MicroKanren is a "minimal functional core for relational programming." It's kind of like an embedded DSL for expressing logical and relational constraints, coupled with a simple mechanism to solve them. Implementing a MicroKanren is a fantastic way to really internalize the fundamentals of logic programming. Here I'm going to walk you through my implementation in Haskell.
Let's get set up:
module MicroKanren where import Data.List (transpose) import Data.Maybe (fromMaybe)
These occur up at the front mostly for bookkeeping. I'll explain them where they're used later.
By the end of this, we'll be able to make logic programs that look like the following:
aAndB :: Goal aAndB = conj (fresh (\a -> a === (Atom "7"))) (fresh (\b -> disj (b === (Atom "5")) (b === (Atom "6"))))
aAndB is a logic program that when run, will return assignments for
logic variables such that the logic variable
a can be substituted with
7 and the second logic variable
b will be substituted with either 5 or
6. This example is fairly primitive, and yet it includes the entire
microKanren API. As you can see, the only objects in microKanren are
either logic variables (
data Term = Var Int | Atom String deriving (Eq, Show)
Turns out all we need to represent a logic var is a kind of ID, which I don't think makes for particularly pleasing output but the reduction here helps illustrate the truly minimal core of microKanren.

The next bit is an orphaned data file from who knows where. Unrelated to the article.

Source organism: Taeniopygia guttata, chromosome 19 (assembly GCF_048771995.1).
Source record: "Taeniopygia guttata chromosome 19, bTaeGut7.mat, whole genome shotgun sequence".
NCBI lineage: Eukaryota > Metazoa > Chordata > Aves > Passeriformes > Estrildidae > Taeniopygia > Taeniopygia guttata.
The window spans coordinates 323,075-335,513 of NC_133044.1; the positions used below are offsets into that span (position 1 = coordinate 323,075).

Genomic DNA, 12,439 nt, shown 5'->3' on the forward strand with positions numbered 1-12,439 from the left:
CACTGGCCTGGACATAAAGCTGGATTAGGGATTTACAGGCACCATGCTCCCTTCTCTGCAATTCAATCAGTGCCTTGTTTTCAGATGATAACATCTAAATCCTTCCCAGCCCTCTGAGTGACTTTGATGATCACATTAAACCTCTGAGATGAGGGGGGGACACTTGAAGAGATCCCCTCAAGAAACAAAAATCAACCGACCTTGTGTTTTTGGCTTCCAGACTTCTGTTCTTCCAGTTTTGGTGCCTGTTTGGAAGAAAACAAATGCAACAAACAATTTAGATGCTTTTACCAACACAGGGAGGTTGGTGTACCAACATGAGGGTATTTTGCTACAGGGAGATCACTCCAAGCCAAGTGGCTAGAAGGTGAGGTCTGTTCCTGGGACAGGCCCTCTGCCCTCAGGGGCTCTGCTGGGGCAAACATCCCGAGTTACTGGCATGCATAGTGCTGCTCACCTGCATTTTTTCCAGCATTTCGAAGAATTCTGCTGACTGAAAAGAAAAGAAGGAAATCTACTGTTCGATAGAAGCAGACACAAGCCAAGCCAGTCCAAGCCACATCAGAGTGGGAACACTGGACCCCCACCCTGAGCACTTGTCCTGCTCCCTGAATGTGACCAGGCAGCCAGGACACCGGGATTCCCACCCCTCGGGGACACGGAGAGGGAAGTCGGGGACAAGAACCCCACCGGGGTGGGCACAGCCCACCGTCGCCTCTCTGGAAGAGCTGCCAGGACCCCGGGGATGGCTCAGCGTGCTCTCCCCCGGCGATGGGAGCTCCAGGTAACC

type Substitution = [(Term, Term)]
Logic programs output pairs of variable bindings that satisfy the input program (proram is another word here for list of equations or constraints). We call a complete list of these satisfying some program a Substitution. You can think of this as an associative list, where each pair is the first element set equal to the second element.
walk :: Substitution -> Term -> Term walk s x@(Var _) = fromMaybe x $ fmap (walk s) $ lookup x s walk _ x = x
When we want to find out what a variable is referring to in our substitution, we use walk. Walk is so-called because it recursively looks up any transitive definitions, e.g. X = Y = Z, spitting out Z when asked what X means. Here's an example:
> walk [((Var 0), (Var 1)), ((Var 1), (Atom "3"))] (Var 0) Atom "3"
Given these substitutions, walk will determine that Var 0 has been substituted with Atom 3.
Here's the first meaty bit! Hold on to your butts:
unify :: Term -> Term -> Substitution -> Maybe Substitution unify lhs rhs subs = (++ subs) <$> unifyExpr (walk subs lhs) (walk subs rhs) where unifyExpr (Atom a) (Atom b) | a == b = return  unifyExpr l@(Var _) r = return [(l, r)] unifyExpr l r@(Var _) = return [(r, l)] unifyExpr _ _ = Nothing
Okay, let's step back for a second. We'll take the 30,000 foot view and then drill up from the bottom and hope we meet in the middle.
At a high level, unification takes an equation (e.g.
X === 7) with a
left and right-hand side and tries to find substitutions for the
variables in each side that will satisfy the equation. That's it! The
unifyExpr at the bottom of this block tells us what to do with
each possible pairing. Atoms are equal if their contents are equal. If
we have a logic Var on either side, we try substituting the Var with its
pair on the other side. Anything fails to unify, meaning we couldn't
find a way to make the two sides of the equation equal to each other.
The line above
unifyExpr starting with
(++ subs) is a little scary